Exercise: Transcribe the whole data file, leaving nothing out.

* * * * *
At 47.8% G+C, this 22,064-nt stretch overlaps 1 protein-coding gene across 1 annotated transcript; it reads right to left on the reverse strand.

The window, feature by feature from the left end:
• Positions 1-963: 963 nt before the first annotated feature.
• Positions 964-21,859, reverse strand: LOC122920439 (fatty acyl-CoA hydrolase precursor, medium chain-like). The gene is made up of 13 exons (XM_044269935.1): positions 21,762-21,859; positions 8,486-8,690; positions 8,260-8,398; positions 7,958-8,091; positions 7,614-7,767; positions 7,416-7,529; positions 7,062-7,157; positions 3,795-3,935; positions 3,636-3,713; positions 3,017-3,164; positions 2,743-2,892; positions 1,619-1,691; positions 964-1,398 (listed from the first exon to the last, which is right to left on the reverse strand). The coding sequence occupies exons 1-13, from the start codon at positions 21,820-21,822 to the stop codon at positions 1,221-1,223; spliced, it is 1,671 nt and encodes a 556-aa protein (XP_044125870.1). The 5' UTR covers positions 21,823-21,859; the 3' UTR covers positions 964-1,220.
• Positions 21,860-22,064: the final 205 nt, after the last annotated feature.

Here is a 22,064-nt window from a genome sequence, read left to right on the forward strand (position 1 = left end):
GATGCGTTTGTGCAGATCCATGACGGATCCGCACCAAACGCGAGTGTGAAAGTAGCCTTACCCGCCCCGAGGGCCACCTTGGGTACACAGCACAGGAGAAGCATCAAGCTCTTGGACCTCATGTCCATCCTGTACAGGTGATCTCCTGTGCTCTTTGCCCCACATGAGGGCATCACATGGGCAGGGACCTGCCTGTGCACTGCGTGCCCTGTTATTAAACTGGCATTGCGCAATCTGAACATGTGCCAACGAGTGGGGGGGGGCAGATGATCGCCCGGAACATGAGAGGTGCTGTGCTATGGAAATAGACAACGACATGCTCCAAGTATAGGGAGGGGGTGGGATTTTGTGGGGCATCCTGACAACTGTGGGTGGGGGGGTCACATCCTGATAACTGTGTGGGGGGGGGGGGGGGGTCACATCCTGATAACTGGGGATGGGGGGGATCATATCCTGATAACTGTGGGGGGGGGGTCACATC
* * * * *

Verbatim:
At 47.8% G+C, this 22,064-nt stretch overlaps 1 protein-coding gene across 1 annotated transcript; it reads right to left on the reverse strand.

The window, feature by feature from the left end:
• Positions 1-963: 963 nt before the first annotated feature.
• Positions 964-21,859, reverse strand: LOC122920439 (fatty acyl-CoA hydrolase precursor, medium chain-like). The gene is made up of 13 exons (XM_044269935.1): positions 21,762-21,859; positions 8,486-8,690; positions 8,260-8,398; positions 7,958-8,091; positions 7,614-7,767; positions 7,416-7,529; positions 7,062-7,157; positions 3,795-3,935; positions 3,636-3,713; positions 3,017-3,164; positions 2,743-2,892; positions 1,619-1,691; positions 964-1,398 (listed from the first exon to the last, which is right to left on the reverse strand). The coding sequence occupies exons 1-13, from the start codon at positions 21,820-21,822 to the stop codon at positions 1,221-1,223; spliced, it is 1,671 nt and encodes a 556-aa protein (XP_044125870.1). The 5' UTR covers positions 21,823-21,859; the 3' UTR covers positions 964-1,220.
• Positions 21,860-22,064: the final 205 nt, after the last annotated feature.

Here is a 22,064-nt window from a genome sequence, read left to right on the forward strand (position 1 = left end):
GATGCGTTTGTGCAGATCCATGACGGATCCGCACCAAACGCGAGTGTGAAAGTAGCCTTACCCGCCCCGAGGGCCACCTTGGGTACACAGCACAGGAGAAGCATCAAGCTCTTGGACCTCATGTCCATCCTGTACAGGTGATCTCCTGTGCTCTTTGCCCCACATGAGGGCATCACATGGGCAGGGACCTGCCTGTGCACTGCGTGCCCTGTTATTAAACTGGCATTGCGCAATCTGAACATGTGCCAACGAGTGGGGGGGGGCAGATGATCGCCCGGAACATGAGAGGTGCTGTGCTATGGAAATAGACAACGACATGCTCCAAGTATAGGGAGGGGGTGGGATTTTGTGGGGCATCCTGACAACTGTGGGTGGGGGGGTCACATCCTGATAACTGTGTGGGGGGGGGGGGGGGGTCACATCCTGATAACTGGGGATGGGGGGGATCATATCCTGATAACTGTGGGGGGGGGGTCACATC